To his credit, Spielberg does show the lengths the team goes to in order to protect innocent life. When the target’s daughter returns unexpectedly to the Paris apartment, Avner risks exposure as he races wildly through the streets to forestall the explosion rigged to go off with an answered telephone. The team members are also quite ruffled when a bomb is stronger than expected and does some harm to hotel residents in an adjoining room. But Spielberg chooses to leave out the more explicit dialogue from the book where the team members are forbidden to incur civilian casualties, the “zero risk” imperative specifically in contrast to the modus operandi of the terrorists they are hunting down.
In another deviation from the book, Spielberg has the team members plagued by self-doubts and wondering if their assassinations are creating terrorists faster than they are destroying them. Furthermore, a Frenchman they employ to find their targets gives a long homily about his refusal to work for governments, insisting that one corrupt regime is merely replaced by another. Left undisputed is his current practice of working for the highest bidder, even when it may mean targeting his current clients, as happens in the film.
But this fodder is too good to challenge through closer examination as it fits so well into the template underpinning Munich: the not too subtle parallel commentary on the futility of the War on Terror and the Iraqi conflict. When you’re on such a roll, why stop to let truth slow you down.
Much of Munich is the rather bland -- if indeed bloody death can ever be so -- recreation of the targeted assassinations of the Israeli team under the leadership of former Mossad agent Avner. The more human and revealing moments are usually around the dinner table, for you see, the team leader for the assassination squad is also an excellent cook.
His meals are masterpieces for eye as well as the palate, a fact that endears him to his French connection, also a man of epicurean tastes. The elder Frenchman takes him on a tour of his extensive gardens, and as he gathers the ripe apple or piquant herb, he unburdens his heart to Avner. Alas, he had wanted to be a master chef, but his thick hands held him back, so he finessed his wartime resistance efforts into a lucrative information agency instead. Looking at Avner’s chunky hands, the Frenchman comments that both men have the hands of butchers and not chefs.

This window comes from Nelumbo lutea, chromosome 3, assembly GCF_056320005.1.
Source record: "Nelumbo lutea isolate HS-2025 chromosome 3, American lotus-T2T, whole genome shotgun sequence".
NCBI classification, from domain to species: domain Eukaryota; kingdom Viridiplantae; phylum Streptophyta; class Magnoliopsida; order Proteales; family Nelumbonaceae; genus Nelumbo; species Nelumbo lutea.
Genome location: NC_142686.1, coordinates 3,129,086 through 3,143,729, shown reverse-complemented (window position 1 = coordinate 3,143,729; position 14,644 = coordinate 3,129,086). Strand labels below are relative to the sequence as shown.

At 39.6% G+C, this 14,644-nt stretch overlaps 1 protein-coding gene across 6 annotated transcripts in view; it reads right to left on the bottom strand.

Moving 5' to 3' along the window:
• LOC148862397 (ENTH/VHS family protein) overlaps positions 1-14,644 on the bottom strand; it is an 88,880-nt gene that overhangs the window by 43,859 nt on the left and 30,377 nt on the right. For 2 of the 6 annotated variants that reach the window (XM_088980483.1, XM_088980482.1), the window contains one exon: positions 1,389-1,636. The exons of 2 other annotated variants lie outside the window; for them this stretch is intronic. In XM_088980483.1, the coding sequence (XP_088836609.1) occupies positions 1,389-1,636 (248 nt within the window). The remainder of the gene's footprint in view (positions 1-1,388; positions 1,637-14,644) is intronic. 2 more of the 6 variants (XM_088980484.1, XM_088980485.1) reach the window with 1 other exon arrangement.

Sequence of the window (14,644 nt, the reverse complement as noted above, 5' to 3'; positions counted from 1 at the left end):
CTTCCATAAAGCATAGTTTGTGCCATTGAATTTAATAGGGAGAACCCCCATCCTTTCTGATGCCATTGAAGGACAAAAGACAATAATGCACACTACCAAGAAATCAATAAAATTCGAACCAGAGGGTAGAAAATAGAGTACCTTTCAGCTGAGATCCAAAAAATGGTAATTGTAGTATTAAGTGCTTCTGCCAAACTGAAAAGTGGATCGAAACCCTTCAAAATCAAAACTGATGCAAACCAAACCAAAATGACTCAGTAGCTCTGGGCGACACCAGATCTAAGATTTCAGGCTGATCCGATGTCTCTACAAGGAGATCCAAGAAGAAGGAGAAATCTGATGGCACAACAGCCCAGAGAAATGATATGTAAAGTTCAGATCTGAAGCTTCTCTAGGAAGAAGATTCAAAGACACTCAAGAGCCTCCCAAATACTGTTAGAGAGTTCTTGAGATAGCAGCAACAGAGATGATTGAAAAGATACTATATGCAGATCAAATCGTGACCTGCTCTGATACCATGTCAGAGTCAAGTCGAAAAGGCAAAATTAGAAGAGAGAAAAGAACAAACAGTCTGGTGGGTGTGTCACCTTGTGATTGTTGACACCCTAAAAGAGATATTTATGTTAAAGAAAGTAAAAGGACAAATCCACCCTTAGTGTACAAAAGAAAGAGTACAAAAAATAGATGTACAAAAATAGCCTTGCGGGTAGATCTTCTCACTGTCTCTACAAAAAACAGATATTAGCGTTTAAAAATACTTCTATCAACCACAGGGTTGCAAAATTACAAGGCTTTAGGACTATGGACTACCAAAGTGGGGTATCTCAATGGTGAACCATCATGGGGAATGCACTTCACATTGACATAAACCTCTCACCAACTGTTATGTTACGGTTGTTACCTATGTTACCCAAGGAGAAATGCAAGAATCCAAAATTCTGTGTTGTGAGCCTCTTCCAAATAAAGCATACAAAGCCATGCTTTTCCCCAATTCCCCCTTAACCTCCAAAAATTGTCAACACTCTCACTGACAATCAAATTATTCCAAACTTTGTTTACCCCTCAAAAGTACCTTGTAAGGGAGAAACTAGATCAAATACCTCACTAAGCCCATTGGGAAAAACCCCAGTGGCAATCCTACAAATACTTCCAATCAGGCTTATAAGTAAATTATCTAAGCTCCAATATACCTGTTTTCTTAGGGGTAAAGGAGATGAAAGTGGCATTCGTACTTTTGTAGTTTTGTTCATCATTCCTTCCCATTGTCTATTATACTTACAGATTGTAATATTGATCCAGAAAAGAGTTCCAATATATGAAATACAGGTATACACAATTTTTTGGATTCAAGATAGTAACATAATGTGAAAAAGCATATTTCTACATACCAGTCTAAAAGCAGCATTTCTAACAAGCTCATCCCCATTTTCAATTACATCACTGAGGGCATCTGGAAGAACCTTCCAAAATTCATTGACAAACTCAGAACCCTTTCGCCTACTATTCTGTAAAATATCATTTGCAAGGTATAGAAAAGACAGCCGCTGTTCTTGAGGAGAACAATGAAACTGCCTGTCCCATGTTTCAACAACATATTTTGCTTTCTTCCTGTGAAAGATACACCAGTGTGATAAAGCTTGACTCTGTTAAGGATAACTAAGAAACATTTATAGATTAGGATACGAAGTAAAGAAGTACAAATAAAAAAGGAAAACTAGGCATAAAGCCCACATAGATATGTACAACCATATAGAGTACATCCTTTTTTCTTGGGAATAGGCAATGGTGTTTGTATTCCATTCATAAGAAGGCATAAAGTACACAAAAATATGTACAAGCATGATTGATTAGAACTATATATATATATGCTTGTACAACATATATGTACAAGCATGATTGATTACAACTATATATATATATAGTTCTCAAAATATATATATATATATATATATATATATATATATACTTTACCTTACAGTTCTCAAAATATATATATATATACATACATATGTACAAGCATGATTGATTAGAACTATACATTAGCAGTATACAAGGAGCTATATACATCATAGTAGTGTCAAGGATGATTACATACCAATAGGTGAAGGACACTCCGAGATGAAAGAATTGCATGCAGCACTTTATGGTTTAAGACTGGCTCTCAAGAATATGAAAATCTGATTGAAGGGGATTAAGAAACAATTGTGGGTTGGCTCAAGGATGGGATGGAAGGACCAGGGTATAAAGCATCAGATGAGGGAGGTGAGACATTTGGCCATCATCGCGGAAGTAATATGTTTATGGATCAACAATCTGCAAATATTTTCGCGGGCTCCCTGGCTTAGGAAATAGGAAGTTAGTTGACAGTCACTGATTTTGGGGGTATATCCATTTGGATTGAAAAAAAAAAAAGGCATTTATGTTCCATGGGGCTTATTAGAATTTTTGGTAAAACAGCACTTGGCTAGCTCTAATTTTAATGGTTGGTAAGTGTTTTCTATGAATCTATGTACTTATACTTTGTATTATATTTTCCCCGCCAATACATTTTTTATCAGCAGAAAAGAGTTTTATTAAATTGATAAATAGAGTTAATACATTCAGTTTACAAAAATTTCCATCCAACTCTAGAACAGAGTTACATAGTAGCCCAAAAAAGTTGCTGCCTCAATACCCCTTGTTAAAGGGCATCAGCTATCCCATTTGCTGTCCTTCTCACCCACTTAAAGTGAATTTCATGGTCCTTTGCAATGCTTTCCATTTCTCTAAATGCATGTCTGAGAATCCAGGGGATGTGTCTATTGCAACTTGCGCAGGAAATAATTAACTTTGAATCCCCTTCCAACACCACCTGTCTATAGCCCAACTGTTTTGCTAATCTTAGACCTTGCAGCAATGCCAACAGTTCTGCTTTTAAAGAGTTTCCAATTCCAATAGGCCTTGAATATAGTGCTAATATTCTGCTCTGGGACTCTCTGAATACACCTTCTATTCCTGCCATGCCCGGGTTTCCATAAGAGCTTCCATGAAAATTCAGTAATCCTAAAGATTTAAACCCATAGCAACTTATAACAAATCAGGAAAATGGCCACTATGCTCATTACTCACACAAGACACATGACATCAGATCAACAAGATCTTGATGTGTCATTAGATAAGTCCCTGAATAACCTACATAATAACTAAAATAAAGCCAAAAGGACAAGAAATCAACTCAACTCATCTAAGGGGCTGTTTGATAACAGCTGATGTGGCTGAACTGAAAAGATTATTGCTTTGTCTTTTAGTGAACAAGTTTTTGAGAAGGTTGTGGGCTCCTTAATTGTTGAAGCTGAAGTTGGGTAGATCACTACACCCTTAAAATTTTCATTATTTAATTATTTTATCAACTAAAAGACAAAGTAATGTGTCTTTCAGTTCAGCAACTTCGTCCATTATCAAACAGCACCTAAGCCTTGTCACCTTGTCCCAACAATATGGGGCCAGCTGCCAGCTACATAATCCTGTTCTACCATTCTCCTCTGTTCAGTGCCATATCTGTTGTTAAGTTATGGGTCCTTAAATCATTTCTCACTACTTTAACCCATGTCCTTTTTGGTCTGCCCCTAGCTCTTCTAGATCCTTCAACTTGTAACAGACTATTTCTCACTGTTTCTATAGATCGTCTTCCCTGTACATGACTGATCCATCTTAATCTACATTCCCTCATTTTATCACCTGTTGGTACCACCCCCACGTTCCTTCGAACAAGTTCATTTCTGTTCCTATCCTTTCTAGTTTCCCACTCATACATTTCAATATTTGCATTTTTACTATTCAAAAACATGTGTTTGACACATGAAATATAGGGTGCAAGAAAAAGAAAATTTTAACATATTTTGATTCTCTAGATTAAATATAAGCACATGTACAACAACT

Thick though they may be, those lethal hands are happiest when they are slicing garden greens instead of throats. Avner and the Frenchman are quite efficient at both, but seem most content with the former. Since both Israeli and French table host fresh zucchini, I’ve chosen a simple Israeli recipe, “Zuchinni Pritti,” to complement Munich.
Zucchini was mentioned in the Bible (Book of Leviticus), and, until this day has remained part of the fare in Israel and neighboring lands.
- 6 small zucchini
- 1/2 cup olive oil
- 2 chopped onions
- salt and pepper
- 1 chopped green and/or red pepper
- 1 cup chopped tomatoes
Cut zucchini into rings and fry in oil. Set zucchini aside. Fry chopped onion until transparent. Add tomatoes, black pepper, salt and green and/or red pepper. Saute until soft. Pour over zucchini rings.
Recipe Source: Israeli Recipes